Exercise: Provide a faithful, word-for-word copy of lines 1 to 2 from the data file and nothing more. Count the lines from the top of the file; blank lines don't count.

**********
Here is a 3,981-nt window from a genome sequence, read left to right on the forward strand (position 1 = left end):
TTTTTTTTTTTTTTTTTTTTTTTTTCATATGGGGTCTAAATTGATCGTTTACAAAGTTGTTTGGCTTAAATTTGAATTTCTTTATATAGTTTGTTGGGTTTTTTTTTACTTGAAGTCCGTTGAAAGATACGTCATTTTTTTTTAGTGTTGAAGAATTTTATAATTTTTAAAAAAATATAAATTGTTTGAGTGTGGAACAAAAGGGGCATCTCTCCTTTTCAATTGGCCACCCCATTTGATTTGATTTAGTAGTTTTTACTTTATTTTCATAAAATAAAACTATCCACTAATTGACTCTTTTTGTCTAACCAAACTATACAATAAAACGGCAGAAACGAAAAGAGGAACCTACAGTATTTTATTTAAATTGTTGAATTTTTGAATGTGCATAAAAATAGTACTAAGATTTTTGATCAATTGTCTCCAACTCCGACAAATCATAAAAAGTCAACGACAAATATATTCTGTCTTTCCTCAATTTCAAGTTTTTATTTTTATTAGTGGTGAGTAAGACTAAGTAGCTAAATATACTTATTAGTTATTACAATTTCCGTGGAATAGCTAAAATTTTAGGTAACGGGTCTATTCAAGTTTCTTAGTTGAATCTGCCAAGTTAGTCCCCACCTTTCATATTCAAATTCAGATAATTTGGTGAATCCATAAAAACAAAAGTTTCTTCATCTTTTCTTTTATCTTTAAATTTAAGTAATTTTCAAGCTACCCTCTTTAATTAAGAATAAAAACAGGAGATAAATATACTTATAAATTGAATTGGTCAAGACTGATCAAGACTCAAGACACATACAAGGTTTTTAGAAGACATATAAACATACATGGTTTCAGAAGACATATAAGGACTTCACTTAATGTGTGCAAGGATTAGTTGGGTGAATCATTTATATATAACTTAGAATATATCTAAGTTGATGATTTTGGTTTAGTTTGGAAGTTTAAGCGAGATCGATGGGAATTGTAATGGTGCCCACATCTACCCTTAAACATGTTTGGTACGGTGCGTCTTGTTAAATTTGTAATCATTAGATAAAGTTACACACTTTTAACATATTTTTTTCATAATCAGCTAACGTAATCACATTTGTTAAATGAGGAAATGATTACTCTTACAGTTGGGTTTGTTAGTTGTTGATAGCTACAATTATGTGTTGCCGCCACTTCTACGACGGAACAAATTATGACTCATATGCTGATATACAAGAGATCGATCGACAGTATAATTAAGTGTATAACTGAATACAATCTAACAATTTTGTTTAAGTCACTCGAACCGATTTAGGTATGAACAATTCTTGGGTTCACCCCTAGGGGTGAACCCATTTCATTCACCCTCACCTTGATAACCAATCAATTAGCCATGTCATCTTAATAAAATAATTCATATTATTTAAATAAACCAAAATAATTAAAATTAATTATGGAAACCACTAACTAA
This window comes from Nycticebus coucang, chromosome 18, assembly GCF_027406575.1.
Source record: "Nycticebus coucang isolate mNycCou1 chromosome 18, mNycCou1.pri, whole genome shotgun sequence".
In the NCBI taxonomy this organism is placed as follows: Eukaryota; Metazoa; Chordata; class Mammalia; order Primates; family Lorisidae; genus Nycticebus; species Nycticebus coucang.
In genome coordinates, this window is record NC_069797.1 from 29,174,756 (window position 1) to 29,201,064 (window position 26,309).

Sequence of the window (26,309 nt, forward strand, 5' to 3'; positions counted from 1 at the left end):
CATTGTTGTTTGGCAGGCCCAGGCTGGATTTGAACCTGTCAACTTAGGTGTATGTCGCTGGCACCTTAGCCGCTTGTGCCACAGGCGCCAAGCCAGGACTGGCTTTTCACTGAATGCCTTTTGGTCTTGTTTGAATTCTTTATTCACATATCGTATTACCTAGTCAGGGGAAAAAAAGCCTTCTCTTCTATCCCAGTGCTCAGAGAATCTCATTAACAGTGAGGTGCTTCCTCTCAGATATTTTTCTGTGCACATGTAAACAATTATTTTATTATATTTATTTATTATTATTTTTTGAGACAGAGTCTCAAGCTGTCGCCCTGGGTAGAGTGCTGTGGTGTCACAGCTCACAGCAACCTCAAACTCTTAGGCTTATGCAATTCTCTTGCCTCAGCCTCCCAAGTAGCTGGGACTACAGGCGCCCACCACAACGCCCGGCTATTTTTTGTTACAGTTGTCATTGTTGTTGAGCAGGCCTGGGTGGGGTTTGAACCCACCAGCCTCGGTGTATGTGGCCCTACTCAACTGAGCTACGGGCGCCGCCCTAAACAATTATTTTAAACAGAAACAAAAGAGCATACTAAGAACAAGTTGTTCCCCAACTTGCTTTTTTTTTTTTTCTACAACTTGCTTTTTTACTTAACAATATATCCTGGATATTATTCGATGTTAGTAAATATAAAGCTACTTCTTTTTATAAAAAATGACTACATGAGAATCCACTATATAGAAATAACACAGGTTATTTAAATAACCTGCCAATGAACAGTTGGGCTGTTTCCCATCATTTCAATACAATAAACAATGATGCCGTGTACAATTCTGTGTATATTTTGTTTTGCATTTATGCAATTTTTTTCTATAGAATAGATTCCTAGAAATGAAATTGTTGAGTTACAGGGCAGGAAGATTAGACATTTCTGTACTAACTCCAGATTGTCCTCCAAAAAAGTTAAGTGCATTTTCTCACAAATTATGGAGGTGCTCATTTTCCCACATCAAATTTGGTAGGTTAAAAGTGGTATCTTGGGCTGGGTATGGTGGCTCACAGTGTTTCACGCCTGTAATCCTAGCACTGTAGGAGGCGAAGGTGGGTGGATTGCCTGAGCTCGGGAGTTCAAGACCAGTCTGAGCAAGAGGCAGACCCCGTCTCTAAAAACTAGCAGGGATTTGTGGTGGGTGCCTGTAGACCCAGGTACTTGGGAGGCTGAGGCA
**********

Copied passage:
Here is a 3,981-nt window from a genome sequence, read left to right on the forward strand (position 1 = left end):
TTTTTTTTTTTTTTTTTTTTTTTTTCATATGGGGTCTAAATTGATCGTTTACAAAGTTGTTTGGCTTAAATTTGAATTTCTTTATATAGTTTGTTGGGTTTTTTTTTACTTGAAGTCCGTTGAAAGATACGTCATTTTTTTTTAGTGTTGAAGAATTTTATAATTTTTAAAAAAATATAAATTGTTTGAGTGTGGAACAAAAGGGGCATCTCTCCTTTTCAATTGGCCACCCCATTTGATTTGATTTAGTAGTTTTTACTTTATTTTCATAAAATAAAACTATCCACTAATTGACTCTTTTTGTCTAACCAAACTATACAATAAAACGGCAGAAACGAAAAGAGGAACCTACAGTATTTTATTTAAATTGTTGAATTTTTGAATGTGCATAAAAATAGTACTAAGATTTTTGATCAATTGTCTCCAACTCCGACAAATCATAAAAAGTCAACGACAAATATATTCTGTCTTTCCTCAATTTCAAGTTTTTATTTTTATTAGTGGTGAGTAAGACTAAGTAGCTAAATATACTTATTAGTTATTACAATTTCCGTGGAATAGCTAAAATTTTAGGTAACGGGTCTATTCAAGTTTCTTAGTTGAATCTGCCAAGTTAGTCCCCACCTTTCATATTCAAATTCAGATAATTTGGTGAATCCATAAAAACAAAAGTTTCTTCATCTTTTCTTTTATCTTTAAATTTAAGTAATTTTCAAGCTACCCTCTTTAATTAAGAATAAAAACAGGAGATAAATATACTTATAAATTGAATTGGTCAAGACTGATCAAGACTCAAGACACATACAAGGTTTTTAGAAGACATATAAACATACATGGTTTCAGAAGACATATAAGGACTTCACTTAATGTGTGCAAGGATTAGTTGGGTGAATCATTTATATATAACTTAGAATATATCTAAGTTGATGATTTTGGTTTAGTTTGGAAGTTTAAGCGAGATCGATGGGAATTGTAATGGTGCCCACATCTACCCTTAAACATGTTTGGTACGGTGCGTCTTGTTAAATTTGTAATCATTAGATAAAGTTACACACTTTTAACATATTTTTTTCATAATCAGCTAACGTAATCACATTTGTTAAATGAGGAAATGATTACTCTTACAGTTGGGTTTGTTAGTTGTTGATAGCTACAATTATGTGTTGCCGCCACTTCTACGACGGAACAAATTATGACTCATATGCTGATATACAAGAGATCGATCGACAGTATAATTAAGTGTATAACTGAATACAATCTAACAATTTTGTTTAAGTCACTCGAACCGATTTAGGTATGAACAATTCTTGGGTTCACCCCTAGGGGTGAACCCATTTCATTCACCCTCACCTTGATAACCAATCAATTAGCCATGTCATCTTAATAAAATAATTCATATTATTTAAATAAACCAAAATAATTAAAATTAATTATGGAAACCACTAACTAA